Wednesday, March 24, 2010

Could Catharine Macfarlane's work have lengthened Ada Lovelace's life?

One more post in honor of Ada Lovelace Day, who connects to many women in many different ways. I’m connecting Ada with Dr. Catherine Macfarlane. Had Ada been born a bit later, or Catherine Macfarlane earlier, Ada’s life may have lasted longer than her short 36 years.

Ada Lovelace died fairly young of cancer, in 1852. Some sources say uterine cancer specifically and some say she was bled to death in treating her illness.

The same year of Ada’s death, when women had few options for medical training, the Female Medical College of Pennsylvania (later Woman’s Med) graduated its first class of eight women physicians. Its 46th class of women physicians graduated in 1898 and included Catherine Macfarlane.

Evening Public Ledger, 1940 - Battle for HealthMacfarlane practiced and taught obstetrics and gynecology in Philadelphia and in time turned to research. Her work led to a theory that regular examination of women in apparent good health would be the best method to detect cancer in its early stages when it was most treatable. Initially, her theories were not popular and she had little support for her research.

In 1938 she co-founded the Cancer Control Research Project at Woman’s Med where women patients came in for regular pelvic examinations. The clinic was planned to run for five years but ultimately covered a fifteen-year period, providing data from over one thousand women. The project’s 1953 findings
supported Macfarlane’s theory and indicated that regular exams could help detect cancer of the uterus early on. Macfarlane then helped establish the first uterine cancer screening in Philadelphia, one of the earliest programs in the country.

Had Catherine Macfarlane been born earlier, would her work have changed the outcome of Ada Lovelace’s illness? In Lovelace’s era, women had almost no support for studying medicine; even in Macfarlane’s time, she was discouraged in pursuing her research. However, perhaps Lovelace’s passion and interest fanned the development of schools educating women, attitudes about women’s health, and ultimately, Macfarlane’s groundbreaking work in early cancer detection.

Ada Lovelace Day: A Visit from Marie Curie

In honor of Ada Lovelace Day, we look back at May 23, 1921, when the Woman's Medical College of Pennsylvania hosted a distinguished visitor – Marie Curie.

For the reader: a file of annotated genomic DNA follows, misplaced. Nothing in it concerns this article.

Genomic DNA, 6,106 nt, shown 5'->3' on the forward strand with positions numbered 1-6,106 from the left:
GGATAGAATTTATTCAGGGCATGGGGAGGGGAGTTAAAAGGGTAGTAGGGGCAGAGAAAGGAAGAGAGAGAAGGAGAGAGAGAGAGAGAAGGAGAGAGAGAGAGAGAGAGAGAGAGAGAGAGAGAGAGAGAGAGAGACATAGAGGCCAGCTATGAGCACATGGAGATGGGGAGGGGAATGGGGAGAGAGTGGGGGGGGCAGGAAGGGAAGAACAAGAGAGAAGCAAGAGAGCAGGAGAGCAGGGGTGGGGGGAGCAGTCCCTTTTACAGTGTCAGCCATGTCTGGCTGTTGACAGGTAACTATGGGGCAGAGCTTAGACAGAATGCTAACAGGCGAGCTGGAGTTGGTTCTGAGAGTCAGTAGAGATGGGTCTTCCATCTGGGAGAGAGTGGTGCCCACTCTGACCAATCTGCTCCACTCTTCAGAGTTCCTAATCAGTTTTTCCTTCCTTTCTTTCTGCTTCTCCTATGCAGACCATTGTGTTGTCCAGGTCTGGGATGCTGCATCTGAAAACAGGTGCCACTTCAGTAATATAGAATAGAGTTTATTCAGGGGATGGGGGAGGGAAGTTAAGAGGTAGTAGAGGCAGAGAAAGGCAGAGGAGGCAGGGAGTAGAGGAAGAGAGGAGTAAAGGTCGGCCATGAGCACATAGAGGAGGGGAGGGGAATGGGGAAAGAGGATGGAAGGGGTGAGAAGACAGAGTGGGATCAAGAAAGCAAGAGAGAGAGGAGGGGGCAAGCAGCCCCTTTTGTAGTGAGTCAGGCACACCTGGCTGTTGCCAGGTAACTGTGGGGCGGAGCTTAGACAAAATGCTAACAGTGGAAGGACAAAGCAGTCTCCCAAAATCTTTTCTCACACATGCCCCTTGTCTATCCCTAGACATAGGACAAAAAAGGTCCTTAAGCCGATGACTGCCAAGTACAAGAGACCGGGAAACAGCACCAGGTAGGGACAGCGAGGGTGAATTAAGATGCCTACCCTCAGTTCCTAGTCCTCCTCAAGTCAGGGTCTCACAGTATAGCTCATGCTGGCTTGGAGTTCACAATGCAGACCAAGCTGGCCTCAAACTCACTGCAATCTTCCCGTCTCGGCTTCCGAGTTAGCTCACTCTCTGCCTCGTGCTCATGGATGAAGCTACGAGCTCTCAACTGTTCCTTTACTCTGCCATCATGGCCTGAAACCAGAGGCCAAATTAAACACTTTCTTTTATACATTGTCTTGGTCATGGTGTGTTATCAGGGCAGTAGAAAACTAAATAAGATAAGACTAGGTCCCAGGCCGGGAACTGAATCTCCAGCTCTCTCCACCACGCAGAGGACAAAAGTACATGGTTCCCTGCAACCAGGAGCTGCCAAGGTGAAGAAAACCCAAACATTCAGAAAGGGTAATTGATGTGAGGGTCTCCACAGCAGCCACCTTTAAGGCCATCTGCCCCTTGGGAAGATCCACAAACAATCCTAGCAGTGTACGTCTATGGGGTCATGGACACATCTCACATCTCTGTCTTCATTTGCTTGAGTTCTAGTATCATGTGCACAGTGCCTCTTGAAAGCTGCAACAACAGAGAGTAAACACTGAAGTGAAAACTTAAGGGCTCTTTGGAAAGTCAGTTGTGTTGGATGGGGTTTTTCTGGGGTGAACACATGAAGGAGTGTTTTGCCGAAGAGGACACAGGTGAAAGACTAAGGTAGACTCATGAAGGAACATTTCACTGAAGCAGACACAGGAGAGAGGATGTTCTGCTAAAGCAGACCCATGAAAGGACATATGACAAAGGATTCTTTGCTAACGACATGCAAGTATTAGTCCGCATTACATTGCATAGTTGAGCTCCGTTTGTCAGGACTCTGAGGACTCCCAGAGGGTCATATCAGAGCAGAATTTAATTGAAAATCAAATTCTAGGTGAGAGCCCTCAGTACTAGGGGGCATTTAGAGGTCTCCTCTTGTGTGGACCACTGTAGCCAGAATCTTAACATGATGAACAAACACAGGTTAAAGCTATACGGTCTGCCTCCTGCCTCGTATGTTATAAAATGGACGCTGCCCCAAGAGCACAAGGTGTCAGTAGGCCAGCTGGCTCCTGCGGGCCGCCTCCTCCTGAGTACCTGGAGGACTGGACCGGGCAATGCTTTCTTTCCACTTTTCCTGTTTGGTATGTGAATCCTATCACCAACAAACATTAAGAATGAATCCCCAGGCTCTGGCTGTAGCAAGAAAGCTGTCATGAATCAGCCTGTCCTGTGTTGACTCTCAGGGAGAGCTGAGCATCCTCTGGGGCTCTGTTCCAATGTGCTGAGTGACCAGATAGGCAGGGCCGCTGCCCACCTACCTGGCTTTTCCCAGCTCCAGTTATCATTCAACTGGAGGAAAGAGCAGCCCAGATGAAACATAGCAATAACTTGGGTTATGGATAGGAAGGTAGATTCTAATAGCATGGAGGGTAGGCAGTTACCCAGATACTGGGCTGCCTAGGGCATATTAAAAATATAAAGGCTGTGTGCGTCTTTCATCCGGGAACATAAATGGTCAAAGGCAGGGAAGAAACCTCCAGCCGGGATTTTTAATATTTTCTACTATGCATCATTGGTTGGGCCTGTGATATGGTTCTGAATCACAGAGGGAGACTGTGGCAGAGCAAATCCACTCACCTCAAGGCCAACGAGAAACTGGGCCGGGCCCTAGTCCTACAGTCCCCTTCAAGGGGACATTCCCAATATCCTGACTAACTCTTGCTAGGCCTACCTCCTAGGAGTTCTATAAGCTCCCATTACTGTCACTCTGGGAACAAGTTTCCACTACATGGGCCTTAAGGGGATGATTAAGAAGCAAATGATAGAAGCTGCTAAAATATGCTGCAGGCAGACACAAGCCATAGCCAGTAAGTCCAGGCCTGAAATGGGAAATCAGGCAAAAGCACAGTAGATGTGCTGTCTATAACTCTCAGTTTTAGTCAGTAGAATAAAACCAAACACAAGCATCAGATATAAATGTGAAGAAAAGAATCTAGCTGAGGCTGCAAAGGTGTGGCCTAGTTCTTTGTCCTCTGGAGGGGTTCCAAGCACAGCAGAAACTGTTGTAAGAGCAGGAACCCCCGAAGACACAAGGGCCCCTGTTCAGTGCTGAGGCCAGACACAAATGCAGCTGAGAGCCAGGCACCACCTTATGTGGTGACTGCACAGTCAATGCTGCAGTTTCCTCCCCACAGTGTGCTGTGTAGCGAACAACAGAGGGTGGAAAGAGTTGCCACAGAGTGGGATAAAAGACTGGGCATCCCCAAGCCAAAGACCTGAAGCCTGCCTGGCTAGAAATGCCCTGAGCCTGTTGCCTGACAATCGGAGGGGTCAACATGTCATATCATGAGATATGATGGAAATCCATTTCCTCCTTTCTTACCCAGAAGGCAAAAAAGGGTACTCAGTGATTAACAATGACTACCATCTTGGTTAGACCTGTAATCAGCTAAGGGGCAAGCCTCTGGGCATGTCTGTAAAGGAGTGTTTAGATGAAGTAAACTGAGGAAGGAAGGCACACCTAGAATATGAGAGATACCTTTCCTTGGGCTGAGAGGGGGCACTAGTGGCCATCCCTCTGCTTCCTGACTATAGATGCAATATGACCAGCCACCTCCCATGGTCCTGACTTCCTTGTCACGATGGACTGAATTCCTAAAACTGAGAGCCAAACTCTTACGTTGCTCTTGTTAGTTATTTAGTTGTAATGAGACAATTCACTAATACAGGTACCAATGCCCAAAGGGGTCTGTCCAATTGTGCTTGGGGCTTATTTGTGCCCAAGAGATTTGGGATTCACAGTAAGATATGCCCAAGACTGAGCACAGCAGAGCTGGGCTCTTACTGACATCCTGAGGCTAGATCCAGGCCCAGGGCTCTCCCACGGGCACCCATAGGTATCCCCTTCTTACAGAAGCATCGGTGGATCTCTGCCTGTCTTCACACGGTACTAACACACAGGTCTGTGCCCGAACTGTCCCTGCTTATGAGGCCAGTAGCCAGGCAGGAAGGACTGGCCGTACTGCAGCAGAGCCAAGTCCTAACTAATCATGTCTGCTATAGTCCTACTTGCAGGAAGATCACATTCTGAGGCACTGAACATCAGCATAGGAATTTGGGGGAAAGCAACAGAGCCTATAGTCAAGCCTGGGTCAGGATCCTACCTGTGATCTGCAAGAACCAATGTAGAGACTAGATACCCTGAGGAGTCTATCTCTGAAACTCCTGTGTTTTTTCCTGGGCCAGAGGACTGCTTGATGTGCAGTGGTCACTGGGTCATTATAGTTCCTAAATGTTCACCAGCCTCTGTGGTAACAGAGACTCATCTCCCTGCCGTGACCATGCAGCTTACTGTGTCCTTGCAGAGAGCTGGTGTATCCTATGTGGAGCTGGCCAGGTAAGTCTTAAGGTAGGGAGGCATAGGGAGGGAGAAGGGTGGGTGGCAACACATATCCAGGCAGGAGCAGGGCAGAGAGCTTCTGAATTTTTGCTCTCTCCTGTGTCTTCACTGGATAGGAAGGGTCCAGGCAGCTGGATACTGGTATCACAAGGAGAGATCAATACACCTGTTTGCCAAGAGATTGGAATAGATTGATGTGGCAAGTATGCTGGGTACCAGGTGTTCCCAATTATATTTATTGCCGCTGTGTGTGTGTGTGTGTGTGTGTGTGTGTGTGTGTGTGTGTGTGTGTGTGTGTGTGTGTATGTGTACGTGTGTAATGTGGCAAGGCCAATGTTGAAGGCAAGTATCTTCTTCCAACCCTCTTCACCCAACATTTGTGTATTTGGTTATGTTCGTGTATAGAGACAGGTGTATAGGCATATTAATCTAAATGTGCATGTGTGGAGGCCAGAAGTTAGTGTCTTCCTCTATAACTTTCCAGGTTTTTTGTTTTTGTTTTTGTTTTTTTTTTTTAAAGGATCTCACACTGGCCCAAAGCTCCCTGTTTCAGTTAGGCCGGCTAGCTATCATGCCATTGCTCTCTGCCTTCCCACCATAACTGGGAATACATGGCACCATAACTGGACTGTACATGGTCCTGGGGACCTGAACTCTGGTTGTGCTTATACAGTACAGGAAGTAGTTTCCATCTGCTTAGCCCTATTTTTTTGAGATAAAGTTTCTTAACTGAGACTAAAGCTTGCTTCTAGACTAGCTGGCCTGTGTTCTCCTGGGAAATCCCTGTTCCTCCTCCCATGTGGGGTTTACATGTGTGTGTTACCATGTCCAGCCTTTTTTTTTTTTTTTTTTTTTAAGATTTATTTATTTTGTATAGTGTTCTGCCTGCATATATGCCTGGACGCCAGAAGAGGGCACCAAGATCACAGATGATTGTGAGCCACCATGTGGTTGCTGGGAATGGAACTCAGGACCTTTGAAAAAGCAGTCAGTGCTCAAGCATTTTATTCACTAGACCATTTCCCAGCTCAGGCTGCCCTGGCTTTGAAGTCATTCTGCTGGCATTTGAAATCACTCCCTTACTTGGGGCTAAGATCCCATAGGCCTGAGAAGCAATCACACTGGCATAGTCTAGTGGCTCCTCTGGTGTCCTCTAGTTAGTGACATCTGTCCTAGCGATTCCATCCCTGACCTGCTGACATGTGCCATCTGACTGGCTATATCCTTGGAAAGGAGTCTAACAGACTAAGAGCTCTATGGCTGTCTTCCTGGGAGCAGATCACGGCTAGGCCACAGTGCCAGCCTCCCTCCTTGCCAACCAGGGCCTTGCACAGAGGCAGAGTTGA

Dean Martha Tracy (herself a WMC alumna, class of 1904) spoke at the occasion:

"…it is singularly appropriate that the Woman’s Medical College of Pennsylvania, firm in its hard-won position in the first rank of American medical schools, should greet with profound sympathy and due reverence this woman citizen of a fellow-republic who has likewise won through years of self-sacrificing devotion to research her deserved position as the foremost of living scientists."
Curie was granted an honorary degree – but she herself was absent on that day due to illness (only the year before, she had begun to experience symptoms caused by exposure to radioactivity). In her place, her daughter Irène Curie accepted the honor; Mme. Curie recovered the next day, and a student took a photograph of her with Dr. Tracy to document her visit to the College.

Of course, the visit was not simply a social call – Mme. Curie was on a fundraising tour. Through a campaign organized by Marie 'Missy' Mattingly Meloney, editor of The Delineator, a popular women's magazine, more than $100,000 was 'raised by women' and Mme. Curie was presented with a gram of radium by President Harding 'on behalf of the women of America.'

The Medical Woman's Journal also documented the endeavor it described the lack of radium in post-war France and Mme. Curie's financial position:
"Madame Curie is a teacher of science and she has a teacher's salary. She is one of the richest women in the world in scientific lore, but she has given the fruits of her labor to her laboratory. So she could not afford to travel westward."
In a later issue, Madame Curie's trip and the overall fundraising effort were described in an editorial as 'Women's Gift to a Woman for the Benefit of Mankind' - it went on to note that:
"Every progressive step taken by women has been secured by fighting against custom and prejudice; it has been a continual revolt against the established order. That is the reason women make such good revolutionists."
For thousands of other blog posts on women in science and technology, check out Finding Ada - and for more on the Woman's Medical College of Pennsylvania, follow us on Twitter. Thanks for visiting!

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